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Memories of teenager are positive

April 17, 2002|BY SARAH MULLIN

martinsburg@herald-mail.com

Students who knew 15-year-old Shawn J. Wrachford, who died from an accidental gunshot wound Monday night, said he was a nice guy who took up for the younger kids, a crisis team member said.

Larry Hoener, organizer for the crisis team for Berkeley County Schools, said the students shared an "awful lot of positive" memories about Wrachford on Tuesday.

Wrachford and a group of young people were in Wrachford's mobile home on Smallwood Drive in Dodson's Mobile Home Park east of Martinsburg, W.Va., when Wrachford was shot in the head at around 7:30 p.m. Monday.

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The Berkeley County Sheriff's Department said the shooting was accidental.

The three counselors at Martinsburg High School, where Wrachford was a freshman, are part of the crisis team.

"It is a tragic situation and we had some very upset students. We've had deaths but not like this," Martinsburg High School Assistant Principal George Michael said.

Michael said he announced Wrachford's death over the intercom system Tuesday morning.

The Wrachford family moved to Dodson's Mobile Home Park about five months ago from Short Gap, W.Va., in Mineral County, Michael said.

No one answered the door at the Wrachford home Tuesday.

Hoener said crisis team counselors would be on hand for two or three days at South Middle School where Wrachford's 12-year-old sister, Brittany, is enrolled, and at the elementary school were the 9-year-old boy who fired the gun is enrolled.

"We are basically sounding blocks. We offer encouragement and support. We tell them time will heal (the pain), but the timetable is different for everybody," Hoener said.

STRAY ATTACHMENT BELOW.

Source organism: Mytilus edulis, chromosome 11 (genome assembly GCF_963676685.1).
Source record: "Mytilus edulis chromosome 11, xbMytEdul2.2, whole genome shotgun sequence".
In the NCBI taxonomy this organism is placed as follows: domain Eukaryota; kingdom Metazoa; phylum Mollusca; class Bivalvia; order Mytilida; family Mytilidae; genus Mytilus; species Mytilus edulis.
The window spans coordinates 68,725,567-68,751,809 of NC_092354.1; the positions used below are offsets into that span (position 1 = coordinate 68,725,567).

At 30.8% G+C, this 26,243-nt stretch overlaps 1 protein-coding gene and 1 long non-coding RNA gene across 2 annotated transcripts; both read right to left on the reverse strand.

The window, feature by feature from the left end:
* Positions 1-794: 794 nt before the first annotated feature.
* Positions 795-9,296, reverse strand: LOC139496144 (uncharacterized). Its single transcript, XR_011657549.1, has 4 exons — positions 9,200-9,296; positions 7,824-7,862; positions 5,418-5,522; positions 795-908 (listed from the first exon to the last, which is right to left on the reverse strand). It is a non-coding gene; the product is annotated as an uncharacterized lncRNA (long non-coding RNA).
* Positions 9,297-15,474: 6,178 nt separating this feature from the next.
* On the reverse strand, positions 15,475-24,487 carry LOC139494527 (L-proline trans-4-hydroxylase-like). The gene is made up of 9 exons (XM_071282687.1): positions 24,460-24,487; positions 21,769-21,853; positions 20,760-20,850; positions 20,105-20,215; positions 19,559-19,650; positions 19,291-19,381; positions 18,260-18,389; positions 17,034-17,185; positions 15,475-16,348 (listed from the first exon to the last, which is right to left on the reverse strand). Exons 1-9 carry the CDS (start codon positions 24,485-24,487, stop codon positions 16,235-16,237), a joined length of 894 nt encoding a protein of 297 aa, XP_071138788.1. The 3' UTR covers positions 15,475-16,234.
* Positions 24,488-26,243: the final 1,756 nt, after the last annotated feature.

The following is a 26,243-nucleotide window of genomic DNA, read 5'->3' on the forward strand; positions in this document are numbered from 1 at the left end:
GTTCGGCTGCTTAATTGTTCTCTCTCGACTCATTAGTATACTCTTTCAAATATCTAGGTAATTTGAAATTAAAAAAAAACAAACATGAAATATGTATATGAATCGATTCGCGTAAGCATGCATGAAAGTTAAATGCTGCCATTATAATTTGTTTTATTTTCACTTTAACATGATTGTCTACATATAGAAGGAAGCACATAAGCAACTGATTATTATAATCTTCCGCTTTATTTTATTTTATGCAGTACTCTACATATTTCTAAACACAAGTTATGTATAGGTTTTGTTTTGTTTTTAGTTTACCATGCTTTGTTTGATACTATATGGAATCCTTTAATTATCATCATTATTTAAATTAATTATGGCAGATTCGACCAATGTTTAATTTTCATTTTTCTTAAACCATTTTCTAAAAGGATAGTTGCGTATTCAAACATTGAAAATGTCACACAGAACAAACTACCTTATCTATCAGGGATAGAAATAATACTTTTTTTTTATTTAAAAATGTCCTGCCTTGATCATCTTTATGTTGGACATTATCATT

Neighbor Brian McKinney, 14, said he hung out with Wrachford.

"He was pretty cool," he said.

McKinney said they played cards and games, and listened to music such as rock and underground rap.

Chief Deputy Kenny Lemaster said there was "no confrontation, no malice and no motive" behind the shooting.

The shot was fired from a high-powered, older model hunting rifle that belonged to Wrachford's parents, Lemaster said.

At the time of the shooting, about six or eight children were in the trailer, Lemaster said.

The bullet that killed Wrachford went through the wall of the mobile home and hit the drywall behind the walls of the vanity area in the bedroom of the adjacent mobile home.

"We were sitting in the living room when we heard it. We had trouble last year with mice so we thought it was a mouse trap but louder," said Eleanor Romans, who lives in that mobile home.

After the shooting, the older brother of the 9-year-old boy came into their home and asked for some water, she said.

"He was really upset and said it was an accident," Romans said.

Lemaster said parents should not have loaded firearms around the house, and he recommended that firearms and ammunition be kept locked in separate locations.

"If a kid can get the ammo out, he may not be able to get to the gun," he said.

Lemaster recommended disabling firearms so people who are not familiar with guns can't put a gun back together.

The Children's Defense Fund reported that 3,761 teenagers were killed by gunfire in 1998, with 262 of those youngsters the victims of accidental shootings.

A child dies in America from gunfire about every 21/2 hours, the nonprofit organization reported.

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